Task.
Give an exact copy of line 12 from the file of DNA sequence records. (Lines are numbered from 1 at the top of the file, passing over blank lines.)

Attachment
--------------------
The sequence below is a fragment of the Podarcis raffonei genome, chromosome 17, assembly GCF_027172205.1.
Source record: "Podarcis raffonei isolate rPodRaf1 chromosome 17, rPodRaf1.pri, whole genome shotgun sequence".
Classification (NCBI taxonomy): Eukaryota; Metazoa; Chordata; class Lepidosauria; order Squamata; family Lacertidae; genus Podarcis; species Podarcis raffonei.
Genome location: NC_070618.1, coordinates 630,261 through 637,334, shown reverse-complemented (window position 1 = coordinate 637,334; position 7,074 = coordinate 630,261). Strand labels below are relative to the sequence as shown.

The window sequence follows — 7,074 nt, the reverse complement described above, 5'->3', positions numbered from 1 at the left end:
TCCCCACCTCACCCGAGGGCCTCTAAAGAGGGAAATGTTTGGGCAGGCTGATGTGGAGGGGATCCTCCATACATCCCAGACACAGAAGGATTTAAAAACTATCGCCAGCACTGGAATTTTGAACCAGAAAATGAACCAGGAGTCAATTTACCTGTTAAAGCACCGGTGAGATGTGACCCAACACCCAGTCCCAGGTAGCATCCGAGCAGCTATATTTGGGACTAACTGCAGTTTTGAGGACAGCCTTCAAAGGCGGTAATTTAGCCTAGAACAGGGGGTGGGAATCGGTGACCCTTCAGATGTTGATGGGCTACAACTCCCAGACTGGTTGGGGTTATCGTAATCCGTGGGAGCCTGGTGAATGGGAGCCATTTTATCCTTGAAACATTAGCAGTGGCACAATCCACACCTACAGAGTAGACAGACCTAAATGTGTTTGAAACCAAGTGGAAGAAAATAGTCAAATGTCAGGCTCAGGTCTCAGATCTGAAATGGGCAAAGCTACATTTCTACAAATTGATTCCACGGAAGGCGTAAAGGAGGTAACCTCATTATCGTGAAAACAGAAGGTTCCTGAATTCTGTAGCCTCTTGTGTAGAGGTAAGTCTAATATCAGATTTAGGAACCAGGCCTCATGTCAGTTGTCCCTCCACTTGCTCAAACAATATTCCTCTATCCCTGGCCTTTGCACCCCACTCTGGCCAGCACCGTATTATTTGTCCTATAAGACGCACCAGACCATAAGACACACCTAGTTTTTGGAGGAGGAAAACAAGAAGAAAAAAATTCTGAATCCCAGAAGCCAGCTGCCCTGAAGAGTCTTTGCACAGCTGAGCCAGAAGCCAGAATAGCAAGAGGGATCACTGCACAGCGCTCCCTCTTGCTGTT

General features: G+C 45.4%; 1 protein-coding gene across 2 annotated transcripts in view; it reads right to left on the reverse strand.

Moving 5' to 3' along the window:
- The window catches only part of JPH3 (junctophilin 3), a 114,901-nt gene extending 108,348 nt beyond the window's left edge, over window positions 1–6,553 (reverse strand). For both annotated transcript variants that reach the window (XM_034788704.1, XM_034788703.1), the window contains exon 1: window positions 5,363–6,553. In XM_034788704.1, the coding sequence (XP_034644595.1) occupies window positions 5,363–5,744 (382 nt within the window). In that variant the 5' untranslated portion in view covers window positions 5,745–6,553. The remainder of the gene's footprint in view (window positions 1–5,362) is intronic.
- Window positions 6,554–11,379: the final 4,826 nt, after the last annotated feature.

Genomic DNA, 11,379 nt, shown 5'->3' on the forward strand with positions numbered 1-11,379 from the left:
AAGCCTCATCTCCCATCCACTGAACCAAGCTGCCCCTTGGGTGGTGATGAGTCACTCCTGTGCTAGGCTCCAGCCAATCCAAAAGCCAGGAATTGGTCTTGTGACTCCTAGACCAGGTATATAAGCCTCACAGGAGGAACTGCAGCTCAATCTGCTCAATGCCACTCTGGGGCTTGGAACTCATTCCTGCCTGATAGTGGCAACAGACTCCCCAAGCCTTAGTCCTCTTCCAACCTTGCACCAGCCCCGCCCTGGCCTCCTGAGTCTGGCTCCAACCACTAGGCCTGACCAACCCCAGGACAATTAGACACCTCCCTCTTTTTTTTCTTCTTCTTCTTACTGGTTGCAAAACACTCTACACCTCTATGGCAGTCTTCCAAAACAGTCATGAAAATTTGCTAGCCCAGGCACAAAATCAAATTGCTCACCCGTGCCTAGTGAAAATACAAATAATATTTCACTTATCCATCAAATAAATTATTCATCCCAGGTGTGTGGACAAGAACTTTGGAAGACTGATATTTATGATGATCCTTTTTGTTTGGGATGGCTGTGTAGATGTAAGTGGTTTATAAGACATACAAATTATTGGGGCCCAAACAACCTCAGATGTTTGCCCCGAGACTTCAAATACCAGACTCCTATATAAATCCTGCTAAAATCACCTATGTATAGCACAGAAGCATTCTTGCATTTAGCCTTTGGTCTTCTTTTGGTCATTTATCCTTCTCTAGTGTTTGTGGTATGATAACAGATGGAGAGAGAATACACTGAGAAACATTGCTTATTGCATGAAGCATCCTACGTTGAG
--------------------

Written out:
AAGCCTCATCTCCCATCCACTGAACCAAGCTGCCCCTTGGGTGGTGATGAGTCACTCCTGTGCTAGGCTCCAGCCAATCCAAAAGCCAGGAATTGGTCTTGTGACTCCTAGACCAGGTATATAAGCCTCACAGGAGGAACTGCAGCTCAATCTGCTCAATGCCACTCTGGGGCTTGGAACTCATTCCTGCCTGATAGTGGCAACAGACTCCCCAAGCCTTAGTCCTCTTCCAACCTTGCACCAGCCCCGCCCTGGCCTCCTGAGTCTGGCTCCAACCACTAGGCCTGACCAACCCCAGGACAATTAGACACCTCCCTCTTTTTTTTCTTCTTCTTCTTACTGGTTGCAAAACACTCTACACCTCTATGGCAGTCTTCCAAAACAGTCATGAAAATTTGCTAGCCCAGGCACAAAATCAAATTGCTCACCCGTGCCTAGTGAAAATACAAATAATATTTCACTTATCCATCAAATAAATTATTCATCCCAGGTGTGTGGACAAGAACTTTGGAAGACTGATATTTATGATGATCCTTTTTGTTTGGGATGGCTGTGTAGATGTAAGTGGTTTATAAGACATACAAATTATTGGGGCCCAAACAACCTCAGATGTTTGCCCCGAGACTTCAAATACCAGACTCCTATATAAATCCTGCTAAAATCACCTATGTATAGCACAGAAGCATTCTTGCATTTAGCCTTTGGTCTTCTTTTGGTCATTTATCCTTCTCTAGTGTTTGTGGTATGATAACAGATGGAGAGAGAATACACTGAGAAACATTGCTTATTGCATGAAGCATCCTACGTTGAG